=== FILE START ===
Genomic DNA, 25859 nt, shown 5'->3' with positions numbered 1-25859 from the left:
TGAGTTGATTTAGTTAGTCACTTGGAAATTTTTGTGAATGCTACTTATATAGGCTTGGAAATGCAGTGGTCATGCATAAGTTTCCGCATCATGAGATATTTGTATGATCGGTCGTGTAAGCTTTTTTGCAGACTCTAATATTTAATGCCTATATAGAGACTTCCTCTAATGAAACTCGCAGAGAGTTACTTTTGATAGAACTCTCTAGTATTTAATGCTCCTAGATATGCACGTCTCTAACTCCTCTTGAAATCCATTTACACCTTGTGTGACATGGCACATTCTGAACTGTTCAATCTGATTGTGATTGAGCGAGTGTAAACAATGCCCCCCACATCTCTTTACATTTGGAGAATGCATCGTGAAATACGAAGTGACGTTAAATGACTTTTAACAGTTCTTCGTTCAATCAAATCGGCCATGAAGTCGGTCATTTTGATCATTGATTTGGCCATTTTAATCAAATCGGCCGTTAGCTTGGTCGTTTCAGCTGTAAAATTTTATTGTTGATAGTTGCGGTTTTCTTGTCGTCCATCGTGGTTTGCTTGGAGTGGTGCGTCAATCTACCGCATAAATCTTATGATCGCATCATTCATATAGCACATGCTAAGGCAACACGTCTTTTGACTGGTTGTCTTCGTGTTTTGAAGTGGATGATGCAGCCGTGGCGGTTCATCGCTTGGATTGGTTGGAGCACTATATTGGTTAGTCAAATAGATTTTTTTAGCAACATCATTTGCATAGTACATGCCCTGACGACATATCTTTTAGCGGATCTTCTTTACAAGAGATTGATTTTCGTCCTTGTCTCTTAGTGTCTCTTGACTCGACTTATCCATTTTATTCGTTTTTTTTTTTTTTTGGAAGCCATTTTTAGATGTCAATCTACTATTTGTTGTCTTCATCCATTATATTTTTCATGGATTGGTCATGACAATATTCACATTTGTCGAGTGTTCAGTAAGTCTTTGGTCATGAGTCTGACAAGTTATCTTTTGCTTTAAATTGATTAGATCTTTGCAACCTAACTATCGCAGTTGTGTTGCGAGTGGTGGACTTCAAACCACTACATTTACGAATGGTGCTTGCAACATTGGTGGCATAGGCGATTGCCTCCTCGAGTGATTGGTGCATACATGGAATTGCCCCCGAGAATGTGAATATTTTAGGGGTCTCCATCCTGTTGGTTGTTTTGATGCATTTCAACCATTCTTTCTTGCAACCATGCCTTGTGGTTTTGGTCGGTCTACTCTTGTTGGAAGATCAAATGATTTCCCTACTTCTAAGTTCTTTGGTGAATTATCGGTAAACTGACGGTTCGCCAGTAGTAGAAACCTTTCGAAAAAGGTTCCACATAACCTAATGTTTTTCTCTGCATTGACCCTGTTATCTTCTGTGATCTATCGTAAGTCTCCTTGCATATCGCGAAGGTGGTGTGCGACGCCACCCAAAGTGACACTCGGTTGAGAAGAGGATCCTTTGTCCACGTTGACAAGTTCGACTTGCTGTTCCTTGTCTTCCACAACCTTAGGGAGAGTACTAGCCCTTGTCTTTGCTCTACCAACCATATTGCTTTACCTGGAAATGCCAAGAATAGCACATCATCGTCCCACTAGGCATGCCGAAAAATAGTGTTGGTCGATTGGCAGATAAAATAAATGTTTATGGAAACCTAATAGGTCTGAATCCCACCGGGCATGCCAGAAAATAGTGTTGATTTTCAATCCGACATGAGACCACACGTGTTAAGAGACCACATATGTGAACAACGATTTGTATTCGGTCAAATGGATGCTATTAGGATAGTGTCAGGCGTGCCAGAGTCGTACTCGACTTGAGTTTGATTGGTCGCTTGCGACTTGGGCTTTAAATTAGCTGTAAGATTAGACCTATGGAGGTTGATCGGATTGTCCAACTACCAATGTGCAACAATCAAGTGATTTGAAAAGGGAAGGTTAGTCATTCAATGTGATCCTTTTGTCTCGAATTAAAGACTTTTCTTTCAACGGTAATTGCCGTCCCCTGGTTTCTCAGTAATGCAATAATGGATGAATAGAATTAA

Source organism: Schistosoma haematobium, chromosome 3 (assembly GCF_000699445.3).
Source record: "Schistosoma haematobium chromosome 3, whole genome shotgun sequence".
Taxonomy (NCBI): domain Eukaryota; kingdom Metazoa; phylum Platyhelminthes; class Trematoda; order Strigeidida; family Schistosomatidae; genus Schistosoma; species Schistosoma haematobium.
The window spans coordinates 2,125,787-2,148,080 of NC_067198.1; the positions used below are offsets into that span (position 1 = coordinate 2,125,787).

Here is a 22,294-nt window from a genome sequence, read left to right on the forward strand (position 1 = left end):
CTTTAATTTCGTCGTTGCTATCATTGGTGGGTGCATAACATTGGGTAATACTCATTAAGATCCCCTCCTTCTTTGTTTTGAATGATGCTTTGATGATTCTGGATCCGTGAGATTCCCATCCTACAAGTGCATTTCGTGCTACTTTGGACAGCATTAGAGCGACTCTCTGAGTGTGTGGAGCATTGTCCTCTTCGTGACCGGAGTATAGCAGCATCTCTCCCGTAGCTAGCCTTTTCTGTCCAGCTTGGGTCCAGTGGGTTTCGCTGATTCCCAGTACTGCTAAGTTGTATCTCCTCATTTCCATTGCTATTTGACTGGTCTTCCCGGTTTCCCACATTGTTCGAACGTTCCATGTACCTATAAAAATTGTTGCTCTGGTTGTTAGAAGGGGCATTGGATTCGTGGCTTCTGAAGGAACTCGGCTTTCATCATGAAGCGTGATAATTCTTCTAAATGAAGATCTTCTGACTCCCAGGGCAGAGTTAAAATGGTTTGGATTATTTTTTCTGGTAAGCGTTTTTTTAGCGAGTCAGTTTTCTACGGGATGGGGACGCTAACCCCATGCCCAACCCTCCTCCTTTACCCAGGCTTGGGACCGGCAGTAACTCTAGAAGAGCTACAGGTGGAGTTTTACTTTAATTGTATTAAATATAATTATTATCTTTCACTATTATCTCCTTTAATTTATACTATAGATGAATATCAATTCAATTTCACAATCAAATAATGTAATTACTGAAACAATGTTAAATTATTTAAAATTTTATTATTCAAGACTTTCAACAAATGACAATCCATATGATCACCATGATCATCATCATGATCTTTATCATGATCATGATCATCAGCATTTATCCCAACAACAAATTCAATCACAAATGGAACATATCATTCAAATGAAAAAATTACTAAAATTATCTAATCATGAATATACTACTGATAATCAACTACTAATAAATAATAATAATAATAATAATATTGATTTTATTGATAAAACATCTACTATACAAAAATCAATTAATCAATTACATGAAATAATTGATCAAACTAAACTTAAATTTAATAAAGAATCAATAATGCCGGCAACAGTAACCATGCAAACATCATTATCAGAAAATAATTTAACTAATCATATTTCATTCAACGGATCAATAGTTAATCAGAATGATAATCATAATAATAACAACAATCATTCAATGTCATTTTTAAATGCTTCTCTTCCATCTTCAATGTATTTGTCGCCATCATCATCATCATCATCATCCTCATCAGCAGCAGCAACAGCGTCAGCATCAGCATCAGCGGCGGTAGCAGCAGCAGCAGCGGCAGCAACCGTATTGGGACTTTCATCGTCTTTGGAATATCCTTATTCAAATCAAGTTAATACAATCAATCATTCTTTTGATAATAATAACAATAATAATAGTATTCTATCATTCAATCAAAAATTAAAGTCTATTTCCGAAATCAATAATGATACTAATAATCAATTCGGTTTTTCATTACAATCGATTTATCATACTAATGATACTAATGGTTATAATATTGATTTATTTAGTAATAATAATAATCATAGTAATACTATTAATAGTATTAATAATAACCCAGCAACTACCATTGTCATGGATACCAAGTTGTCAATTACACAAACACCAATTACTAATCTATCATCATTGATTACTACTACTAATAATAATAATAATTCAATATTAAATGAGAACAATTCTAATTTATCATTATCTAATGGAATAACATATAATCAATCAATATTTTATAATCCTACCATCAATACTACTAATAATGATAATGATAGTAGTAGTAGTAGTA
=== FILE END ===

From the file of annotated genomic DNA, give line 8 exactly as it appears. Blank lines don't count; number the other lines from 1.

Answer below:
CTTTAATTTCGTCGTTGCTATCATTGGTGGGTGCATAACATTGGGTAATACTCATTAAGATCCCCTCCTTCTTTGTTTTGAATGATGCTTTGATGATTCTGGATCCGTGAGATTCCCATCCTACAAGTGCATTTCGTGCTACTTTGGACAGCATTAGAGCGACTCTCTGAGTGTGTGGAGCATTGTCCTCTTCGTGACCGGAGTATAGCAGCATCTCTCCCGTAGCTAGCCTTTTCTGTCCAGCTTGGGTCCAGTGGGTTTCGCTGATTCCCAGTACTGCTAAGTTGTATCTCCTCATTTCCATTGCTATTTGACTGGTCTTCCCGGTTTCCCACATTGTTCGAACGTTCCATGTACCTATAAAAATTGTTGCTCTGGTTGTTAGAAGGGGCATTGGATTCGTGGCTTCTGAAGGAACTCGGCTTTCATCATGAAGCGTGATAATTCTTCTAAATGAAGATCTTCTGACTCCCAGGGCAGAGTTAAAATGGTTTGGATTATTTTTTCTGGTAAGCGTTTTTTTAGCGAGTCAGTTTTCTACGGGATGGGGACGCTAACCCCATGCCCAACCCTCCTCCTTTACCCAGGCTTGGGACCGGCAGTAACTCTAGAAGAGCTACAGGTGGAGTTTTACTTTAATTGTATTAAATATAATTATTATCTTTCACTATTATCTCCTTTAATTTATACTATAGATGAATATCAATTCAATTTCACAATCAAATAATGTAATTACTGAAACAATGTTAAATTATTTAAAATTTTATTATTCAAGACTTTCAACAAATGACAATCCATATGATCACCATGATCATCATCATGATCTTTATCATGATCATGATCATCAGCATTTATCCCAACAACAAATTCAATCACAAATGGAACATATCATTCAAATGAAAAAATTACTAAAATTATCTAATCATGAATATACTACTGATAATCAACTACTAATAAATAATAATAATAATAATAATATTGATTTTATTGATAAAACATCTACTATACAAAAATCAATTAATCAATTACATGAAATAATTGATCAAACTAAACTTAAATTTAATAAAGAATCAATAATGCCGGCAACAGTAACCATGCAAACATCATTATCAGAAAATAATTTAACTAATCATATTTCATTCAACGGATCAATAGTTAATCAGAATGATAATCATAATAATAACAACAATCATTCAATGTCATTTTTAAATGCTTCTCTTCCATCTTCAATGTATTTGTCGCCATCATCATCATCATCATCATCCTCATCAGCAGCAGCAACAGCGTCAGCATCAGCATCAGCGGCGGTAGCAGCAGCAGCAGCGGCAGCAACCGTATTGGGACTTTCATCGTCTTTGGAATATCCTTATTCAAATCAAGTTAATACAATCAATCATTCTTTTGATAATAATAACAATAATAATAGTATTCTATCATTCAATCAAAAATTAAAGTCTATTTCCGAAATCAATAATGATACTAATAATCAATTCGGTTTTTCATTACAATCGATTTATCATACTAATGATACTAATGGTTATAATATTGATTTATTTAGTAATAATAATAATCATAGTAATACTATTAATAGTATTAATAATAACCCAGCAACTACCATTGTCATGGATACCAAGTTGTCAATTACACAAACACCAATTACTAATCTATCATCATTGATTACTACTACTAATAATAATAATAATTCAATATTAAATGAGAACAATTCTAATTTATCATTATCTAATGGAATAACATATAATCAATCAATATTTTATAATCCTACCATCAATACTACTAATAATGATAATGATAGTAGTAGTAGTAGTA